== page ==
The Athletics just shared the above quote from The Sandlot. It’s a good quote except for one problem: they misspelled “heroes.”
However, if the quote was referring to the delicious sandwich, then it’s not a misspelling. But I don’t think Babe Ruth was talking about sandwiches.
Or maybe he was?
The Fan (1996)
In 1996, a movie called “The Fan” was released. It was about a deranged, obsessive baseball fan who went to crazy lengths to try to “help” his favorite ballplayer succeed. Of course, it wasn’t fandom, but an unhealthy obsession that led to stealing, kidnapping and murder.
I was only eight when this movie came out, so I never got a chance to see the movie. It wasn’t until last night I saw it on Crackle and decided to watch it. The plot of the movie in itself isn’t a bad one. There are plenty of crazy fans that go too far for their team or a favorite player sometimes. This story did go a little extreme, but the premise of this movie isn’t something that is out of the ordinary.
But sadly, that’s where the movie fails. As good as the story was, the storytelling was horrible.
So why do I feel compelled to tell my thoughts on a movie that was released 18 years ago?
I just got back from seeing “Million Dollar Arm” and this movie was very entertaining with a good amount of comedic pauses. Of course with Disney sports movies, this is what I expect. They know how to tell an uplifting story, take some moments to make it enjoyable and then teach a lesson.
Let me first say that the representation of India was a little harsher than what it actually is. They made it seem that the people there all are very lower class. That’s not actually true. But of course to portray it so we can empathize and make it very Hollywood, that’s what they had to do.
I knew and read about these two Indian prospects when they actually were signed by the Pirates so I was actually really curious about how their story would be portrayed. I never read the book, but if the book is anything similar to what I just watched, it’s a good one.
I am afraid to look forward to this.
Eye-opening piece right here. After watching the movie, it’s good to know a little background about the “villains” in the film.
I came into the movie theater knowing that I wasn’t going to get a major history lesson of everything that happened during Jackie Robinson’s rookie year. But I knew that with Hollywood, the main message of the story would be told beautifully. That’s what I got when I saw “42” today.
The movie doesn’t detail every single thing that came with Robinson’s signing or Branch Rickey’s struggle to maintain a clubhouse that supported Robinson. But as any good Hollywood movie does, the reality is shown. And the reality was that Robinson’s arrival came with a lot of hate. From hate mail, to racial slurs to death threats, it all was emphasized throughout the film, an important aspect that I think the film captures wonderfully. Especially for a time period that so few of us actually lived through, it’s shocking to see how narrow-minded America was at one point.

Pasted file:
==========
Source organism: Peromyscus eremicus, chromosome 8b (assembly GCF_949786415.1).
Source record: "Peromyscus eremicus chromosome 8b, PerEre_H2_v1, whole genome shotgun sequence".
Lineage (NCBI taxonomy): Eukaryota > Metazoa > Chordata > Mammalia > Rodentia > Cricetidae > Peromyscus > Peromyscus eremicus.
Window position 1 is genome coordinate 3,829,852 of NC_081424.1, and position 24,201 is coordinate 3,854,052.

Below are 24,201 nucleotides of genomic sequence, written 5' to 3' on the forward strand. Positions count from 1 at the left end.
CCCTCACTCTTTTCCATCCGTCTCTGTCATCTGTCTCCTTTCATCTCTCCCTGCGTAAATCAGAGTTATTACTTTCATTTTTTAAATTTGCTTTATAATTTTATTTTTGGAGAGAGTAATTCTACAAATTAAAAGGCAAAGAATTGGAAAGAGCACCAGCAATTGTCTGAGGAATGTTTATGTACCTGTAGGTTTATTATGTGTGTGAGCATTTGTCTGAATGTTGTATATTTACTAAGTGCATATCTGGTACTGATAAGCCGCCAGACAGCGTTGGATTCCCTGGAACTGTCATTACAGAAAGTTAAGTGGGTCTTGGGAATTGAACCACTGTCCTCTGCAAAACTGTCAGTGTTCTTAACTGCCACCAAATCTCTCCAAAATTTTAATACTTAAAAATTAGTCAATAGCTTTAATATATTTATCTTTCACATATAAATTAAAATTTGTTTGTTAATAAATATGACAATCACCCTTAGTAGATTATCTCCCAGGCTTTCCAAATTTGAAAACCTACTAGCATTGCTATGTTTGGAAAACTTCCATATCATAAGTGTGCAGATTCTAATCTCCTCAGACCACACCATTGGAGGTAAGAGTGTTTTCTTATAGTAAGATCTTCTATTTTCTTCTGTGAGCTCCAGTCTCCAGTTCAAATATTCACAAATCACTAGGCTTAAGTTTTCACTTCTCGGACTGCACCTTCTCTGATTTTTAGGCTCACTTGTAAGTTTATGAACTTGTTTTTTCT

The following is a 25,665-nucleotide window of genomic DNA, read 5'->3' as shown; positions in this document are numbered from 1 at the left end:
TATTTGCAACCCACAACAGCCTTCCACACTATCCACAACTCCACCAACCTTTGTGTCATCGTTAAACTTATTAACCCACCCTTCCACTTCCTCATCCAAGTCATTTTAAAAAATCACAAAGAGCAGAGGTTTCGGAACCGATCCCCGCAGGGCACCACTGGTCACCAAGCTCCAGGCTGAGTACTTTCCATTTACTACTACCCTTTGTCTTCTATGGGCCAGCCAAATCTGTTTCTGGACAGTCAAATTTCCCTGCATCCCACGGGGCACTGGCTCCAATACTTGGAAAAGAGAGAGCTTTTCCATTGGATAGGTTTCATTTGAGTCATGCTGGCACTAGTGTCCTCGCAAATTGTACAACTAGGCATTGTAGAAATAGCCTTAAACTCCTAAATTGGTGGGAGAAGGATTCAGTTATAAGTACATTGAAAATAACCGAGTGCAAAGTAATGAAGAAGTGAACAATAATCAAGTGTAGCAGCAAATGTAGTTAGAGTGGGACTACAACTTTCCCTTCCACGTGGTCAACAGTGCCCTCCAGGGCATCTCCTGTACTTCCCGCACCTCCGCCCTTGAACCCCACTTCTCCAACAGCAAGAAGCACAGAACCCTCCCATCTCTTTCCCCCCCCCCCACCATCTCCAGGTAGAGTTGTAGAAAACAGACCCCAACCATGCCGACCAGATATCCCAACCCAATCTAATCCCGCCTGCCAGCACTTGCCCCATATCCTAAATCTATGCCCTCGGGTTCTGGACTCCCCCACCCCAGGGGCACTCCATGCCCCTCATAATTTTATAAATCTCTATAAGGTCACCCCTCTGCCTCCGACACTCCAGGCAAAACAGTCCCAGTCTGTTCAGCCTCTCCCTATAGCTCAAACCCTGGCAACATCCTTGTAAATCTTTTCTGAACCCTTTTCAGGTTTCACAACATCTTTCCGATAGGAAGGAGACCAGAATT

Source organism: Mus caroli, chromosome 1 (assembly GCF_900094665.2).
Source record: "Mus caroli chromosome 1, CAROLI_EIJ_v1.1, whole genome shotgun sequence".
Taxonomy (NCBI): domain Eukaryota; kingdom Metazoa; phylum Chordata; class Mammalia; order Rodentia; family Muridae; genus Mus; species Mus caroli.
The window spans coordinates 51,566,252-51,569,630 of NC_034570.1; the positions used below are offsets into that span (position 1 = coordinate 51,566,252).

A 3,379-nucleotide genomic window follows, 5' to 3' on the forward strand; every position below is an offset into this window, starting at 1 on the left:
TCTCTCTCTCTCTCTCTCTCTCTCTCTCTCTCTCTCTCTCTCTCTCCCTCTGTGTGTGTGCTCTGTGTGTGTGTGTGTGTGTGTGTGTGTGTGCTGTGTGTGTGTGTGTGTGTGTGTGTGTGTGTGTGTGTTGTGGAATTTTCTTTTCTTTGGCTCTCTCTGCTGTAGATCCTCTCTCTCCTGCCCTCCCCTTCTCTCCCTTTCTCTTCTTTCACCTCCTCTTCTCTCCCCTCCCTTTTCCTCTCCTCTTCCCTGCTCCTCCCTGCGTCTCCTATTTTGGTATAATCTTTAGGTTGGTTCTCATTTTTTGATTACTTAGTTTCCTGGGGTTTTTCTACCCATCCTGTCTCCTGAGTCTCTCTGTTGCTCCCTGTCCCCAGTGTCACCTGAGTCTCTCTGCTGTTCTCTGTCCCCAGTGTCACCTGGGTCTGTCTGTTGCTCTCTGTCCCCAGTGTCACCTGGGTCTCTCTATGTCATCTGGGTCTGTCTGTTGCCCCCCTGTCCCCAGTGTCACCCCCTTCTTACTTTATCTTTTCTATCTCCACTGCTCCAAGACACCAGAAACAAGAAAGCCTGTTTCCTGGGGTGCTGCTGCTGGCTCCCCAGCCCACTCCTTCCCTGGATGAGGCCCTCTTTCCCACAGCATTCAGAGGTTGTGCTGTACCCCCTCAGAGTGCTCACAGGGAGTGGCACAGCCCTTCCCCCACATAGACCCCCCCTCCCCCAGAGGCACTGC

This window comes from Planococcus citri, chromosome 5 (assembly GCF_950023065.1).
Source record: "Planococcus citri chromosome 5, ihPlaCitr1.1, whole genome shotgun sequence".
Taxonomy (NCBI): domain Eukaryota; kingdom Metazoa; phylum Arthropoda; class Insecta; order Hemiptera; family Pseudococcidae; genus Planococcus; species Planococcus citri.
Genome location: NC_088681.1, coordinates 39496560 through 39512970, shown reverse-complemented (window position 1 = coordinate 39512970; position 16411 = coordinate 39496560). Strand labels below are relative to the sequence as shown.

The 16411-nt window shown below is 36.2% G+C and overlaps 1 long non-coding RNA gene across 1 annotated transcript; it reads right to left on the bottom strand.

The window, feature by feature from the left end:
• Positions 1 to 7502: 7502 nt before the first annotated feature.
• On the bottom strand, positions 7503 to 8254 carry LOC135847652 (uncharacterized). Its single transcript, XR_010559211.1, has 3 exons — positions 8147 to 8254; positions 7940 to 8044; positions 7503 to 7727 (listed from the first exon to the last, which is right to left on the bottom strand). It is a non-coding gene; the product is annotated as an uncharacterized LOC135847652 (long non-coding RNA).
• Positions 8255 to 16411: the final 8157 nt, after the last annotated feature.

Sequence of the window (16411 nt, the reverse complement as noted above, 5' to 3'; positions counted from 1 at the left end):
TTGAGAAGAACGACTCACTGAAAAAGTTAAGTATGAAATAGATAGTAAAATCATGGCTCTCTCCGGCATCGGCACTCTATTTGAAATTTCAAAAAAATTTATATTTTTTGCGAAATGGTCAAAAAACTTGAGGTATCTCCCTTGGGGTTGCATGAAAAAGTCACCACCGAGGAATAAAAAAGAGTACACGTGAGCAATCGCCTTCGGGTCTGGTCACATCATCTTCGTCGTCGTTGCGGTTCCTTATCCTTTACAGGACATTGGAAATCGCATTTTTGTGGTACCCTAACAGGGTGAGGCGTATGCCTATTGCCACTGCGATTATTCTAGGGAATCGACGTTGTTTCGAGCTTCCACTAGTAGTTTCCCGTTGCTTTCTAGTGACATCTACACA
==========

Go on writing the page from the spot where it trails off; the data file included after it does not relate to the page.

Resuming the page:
I’ll be honest, I shed a tear a few times throughout the film because I think it still hurts to see racism today. Even though it was nothing like it was in the 1940s, the fact that we still struggle to accept people despite differences in our society makes this movie that much more powerful.
Quick synopsis: Gus (Clint Eastwood) is an aging baseball scout that has had a great track record and is on to seek a prospect for the Braves in the upcoming draft. His eyesight is starting to fail him and his colleague, a former scout now team executive (John Goodman) suggests that Gus’ overworked lawyer daughter Mickey (Amy Adams) accompany Gus on this scouting trip. There Mickey hopes to mend a broken relationship with her father while she tries to balance her own problems in life.
So I came into the theater having high expectations for the movie. After all, I love baseball and I enjoy Clint Eastwood. But after watching this movie, I don’t think this was much of a baseball movie. Baseball was the backdrop to a story that featured more of Gus and his daughter Mickey bonding together for the first time in their lives.
But there were some good baseball notions to it. It actually debunked everything “Moneyball” was about — that computers can’t determine a player’s worth. You have to see it, hear and and believe it. And there goes the current state of scouting — which approach works best?
I came upon this video Saturday (and it’s already been getting a buzz for the past few days) and I suggest you all watch and enjoy it. After watching, here’s the story.
Basically, Dan Freiman works with kids in Kenya and realized that the children’s passion for playing sports and making movies could be combined into a project. After thinking up some famous sports moments, they settled on recreating Game 6 of the 1986 World Series.
The link has the interview and it was a joy to read. The video itself is amazing.